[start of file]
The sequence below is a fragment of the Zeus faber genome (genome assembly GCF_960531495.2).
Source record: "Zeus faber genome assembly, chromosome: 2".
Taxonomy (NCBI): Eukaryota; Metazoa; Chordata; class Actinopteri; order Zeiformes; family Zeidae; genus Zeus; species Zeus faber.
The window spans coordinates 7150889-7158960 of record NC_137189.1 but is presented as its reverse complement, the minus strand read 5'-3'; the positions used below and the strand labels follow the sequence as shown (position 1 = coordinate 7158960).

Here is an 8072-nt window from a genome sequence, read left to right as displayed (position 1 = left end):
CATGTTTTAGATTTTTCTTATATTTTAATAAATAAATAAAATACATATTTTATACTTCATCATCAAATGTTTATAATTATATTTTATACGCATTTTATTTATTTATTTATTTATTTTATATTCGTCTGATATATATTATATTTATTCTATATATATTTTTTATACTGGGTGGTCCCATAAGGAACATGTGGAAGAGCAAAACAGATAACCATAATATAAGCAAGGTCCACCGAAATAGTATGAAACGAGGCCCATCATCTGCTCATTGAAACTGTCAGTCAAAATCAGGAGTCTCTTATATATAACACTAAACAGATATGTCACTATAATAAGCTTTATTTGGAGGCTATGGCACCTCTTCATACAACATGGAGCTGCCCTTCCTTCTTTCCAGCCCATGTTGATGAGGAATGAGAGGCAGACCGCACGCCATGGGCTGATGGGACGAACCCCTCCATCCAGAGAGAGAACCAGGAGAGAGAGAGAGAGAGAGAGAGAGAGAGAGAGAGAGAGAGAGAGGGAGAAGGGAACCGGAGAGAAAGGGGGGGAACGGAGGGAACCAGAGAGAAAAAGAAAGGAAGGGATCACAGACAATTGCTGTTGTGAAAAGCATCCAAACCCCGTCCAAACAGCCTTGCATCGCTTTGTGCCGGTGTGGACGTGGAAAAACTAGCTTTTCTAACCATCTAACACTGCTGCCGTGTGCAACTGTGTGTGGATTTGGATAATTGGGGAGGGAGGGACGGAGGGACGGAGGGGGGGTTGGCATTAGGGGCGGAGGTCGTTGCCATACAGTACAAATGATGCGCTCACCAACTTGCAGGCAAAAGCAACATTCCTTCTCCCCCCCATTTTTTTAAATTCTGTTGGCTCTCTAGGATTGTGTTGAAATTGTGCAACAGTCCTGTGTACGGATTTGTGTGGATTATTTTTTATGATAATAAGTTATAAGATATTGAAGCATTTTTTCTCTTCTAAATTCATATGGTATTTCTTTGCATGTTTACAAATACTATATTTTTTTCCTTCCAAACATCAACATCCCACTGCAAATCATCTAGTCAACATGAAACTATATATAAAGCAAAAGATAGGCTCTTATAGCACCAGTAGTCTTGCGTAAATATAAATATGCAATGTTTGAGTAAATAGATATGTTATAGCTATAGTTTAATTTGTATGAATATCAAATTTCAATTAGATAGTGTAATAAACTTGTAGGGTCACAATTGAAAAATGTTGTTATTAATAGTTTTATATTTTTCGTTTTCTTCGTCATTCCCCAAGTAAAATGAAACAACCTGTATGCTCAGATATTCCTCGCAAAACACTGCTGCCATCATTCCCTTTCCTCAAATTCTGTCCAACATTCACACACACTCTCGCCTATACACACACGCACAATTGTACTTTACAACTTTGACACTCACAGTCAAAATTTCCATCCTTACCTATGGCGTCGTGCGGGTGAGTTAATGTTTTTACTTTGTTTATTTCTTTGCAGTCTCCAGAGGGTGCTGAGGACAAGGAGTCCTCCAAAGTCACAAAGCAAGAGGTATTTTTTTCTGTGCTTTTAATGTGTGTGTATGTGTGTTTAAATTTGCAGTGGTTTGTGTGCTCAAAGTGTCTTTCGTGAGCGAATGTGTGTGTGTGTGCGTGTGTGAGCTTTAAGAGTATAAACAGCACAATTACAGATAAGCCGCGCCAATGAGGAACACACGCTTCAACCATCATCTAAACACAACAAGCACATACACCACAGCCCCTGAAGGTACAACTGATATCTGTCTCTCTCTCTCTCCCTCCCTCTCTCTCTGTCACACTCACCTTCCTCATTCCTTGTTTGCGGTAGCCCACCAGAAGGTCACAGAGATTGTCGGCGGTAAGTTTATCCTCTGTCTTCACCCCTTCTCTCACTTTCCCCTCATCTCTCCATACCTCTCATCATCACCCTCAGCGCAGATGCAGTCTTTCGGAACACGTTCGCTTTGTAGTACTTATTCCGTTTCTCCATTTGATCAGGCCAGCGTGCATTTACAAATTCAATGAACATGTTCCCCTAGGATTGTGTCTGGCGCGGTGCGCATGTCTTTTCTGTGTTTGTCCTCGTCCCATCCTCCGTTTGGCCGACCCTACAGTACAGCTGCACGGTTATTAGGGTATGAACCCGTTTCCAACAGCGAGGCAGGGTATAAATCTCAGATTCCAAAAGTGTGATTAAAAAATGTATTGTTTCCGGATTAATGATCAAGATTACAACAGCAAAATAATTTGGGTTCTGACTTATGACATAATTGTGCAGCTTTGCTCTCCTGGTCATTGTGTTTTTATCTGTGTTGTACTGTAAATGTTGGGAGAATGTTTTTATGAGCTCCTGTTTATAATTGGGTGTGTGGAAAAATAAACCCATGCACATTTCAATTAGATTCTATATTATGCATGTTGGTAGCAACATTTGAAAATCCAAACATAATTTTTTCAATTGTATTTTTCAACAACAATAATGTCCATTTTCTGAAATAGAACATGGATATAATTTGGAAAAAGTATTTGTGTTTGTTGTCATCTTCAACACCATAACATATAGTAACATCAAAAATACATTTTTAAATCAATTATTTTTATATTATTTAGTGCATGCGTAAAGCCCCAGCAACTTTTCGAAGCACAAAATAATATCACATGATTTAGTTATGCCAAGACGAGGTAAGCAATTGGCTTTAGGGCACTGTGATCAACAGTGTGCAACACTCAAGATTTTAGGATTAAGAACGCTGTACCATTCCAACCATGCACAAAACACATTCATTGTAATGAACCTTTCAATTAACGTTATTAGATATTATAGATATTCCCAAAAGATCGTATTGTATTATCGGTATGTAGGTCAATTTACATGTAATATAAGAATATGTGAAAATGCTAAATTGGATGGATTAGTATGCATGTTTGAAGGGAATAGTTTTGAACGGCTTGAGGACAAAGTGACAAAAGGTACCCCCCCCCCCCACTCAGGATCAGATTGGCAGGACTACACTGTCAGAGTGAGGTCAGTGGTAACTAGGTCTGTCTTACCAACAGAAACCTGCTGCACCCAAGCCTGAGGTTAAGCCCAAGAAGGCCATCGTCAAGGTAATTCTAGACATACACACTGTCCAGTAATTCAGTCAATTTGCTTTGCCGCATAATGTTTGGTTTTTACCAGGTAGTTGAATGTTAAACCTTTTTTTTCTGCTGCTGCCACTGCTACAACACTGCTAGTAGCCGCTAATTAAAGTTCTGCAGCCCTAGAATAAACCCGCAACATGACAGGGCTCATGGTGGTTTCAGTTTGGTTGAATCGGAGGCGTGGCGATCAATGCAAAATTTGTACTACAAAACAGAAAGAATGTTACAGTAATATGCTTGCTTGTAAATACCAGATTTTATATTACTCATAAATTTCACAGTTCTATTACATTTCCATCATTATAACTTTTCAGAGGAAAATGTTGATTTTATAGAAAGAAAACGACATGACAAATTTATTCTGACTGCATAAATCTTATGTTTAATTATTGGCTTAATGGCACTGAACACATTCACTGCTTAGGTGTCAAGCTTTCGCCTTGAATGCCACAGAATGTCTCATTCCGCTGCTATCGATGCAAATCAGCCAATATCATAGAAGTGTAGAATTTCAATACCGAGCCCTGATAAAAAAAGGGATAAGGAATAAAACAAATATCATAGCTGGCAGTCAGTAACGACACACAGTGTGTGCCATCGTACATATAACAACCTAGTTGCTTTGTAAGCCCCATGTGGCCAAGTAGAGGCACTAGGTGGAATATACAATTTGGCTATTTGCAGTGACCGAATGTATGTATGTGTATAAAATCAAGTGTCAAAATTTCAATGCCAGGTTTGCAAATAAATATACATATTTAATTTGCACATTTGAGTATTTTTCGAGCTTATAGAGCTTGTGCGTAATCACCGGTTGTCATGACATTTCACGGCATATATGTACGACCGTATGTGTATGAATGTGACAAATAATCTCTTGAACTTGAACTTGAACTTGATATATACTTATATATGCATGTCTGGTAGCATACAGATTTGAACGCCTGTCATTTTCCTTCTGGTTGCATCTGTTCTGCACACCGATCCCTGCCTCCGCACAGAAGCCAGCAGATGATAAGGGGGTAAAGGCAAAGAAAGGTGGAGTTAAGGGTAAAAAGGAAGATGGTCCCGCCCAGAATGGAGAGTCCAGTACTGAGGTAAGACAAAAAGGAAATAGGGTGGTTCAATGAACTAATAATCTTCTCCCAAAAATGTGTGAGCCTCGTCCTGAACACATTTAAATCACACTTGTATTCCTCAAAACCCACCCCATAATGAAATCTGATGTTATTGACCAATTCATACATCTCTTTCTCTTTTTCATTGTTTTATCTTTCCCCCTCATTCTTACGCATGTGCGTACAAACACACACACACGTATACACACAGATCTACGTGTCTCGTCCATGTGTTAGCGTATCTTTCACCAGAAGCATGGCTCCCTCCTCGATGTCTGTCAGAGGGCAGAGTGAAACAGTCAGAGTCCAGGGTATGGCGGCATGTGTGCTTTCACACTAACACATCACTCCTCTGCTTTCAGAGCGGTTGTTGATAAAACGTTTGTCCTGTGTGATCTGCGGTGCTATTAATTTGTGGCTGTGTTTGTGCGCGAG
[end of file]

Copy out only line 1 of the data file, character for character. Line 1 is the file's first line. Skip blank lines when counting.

The sequence below is a fragment of the Zeus faber genome (genome assembly GCF_960531495.2).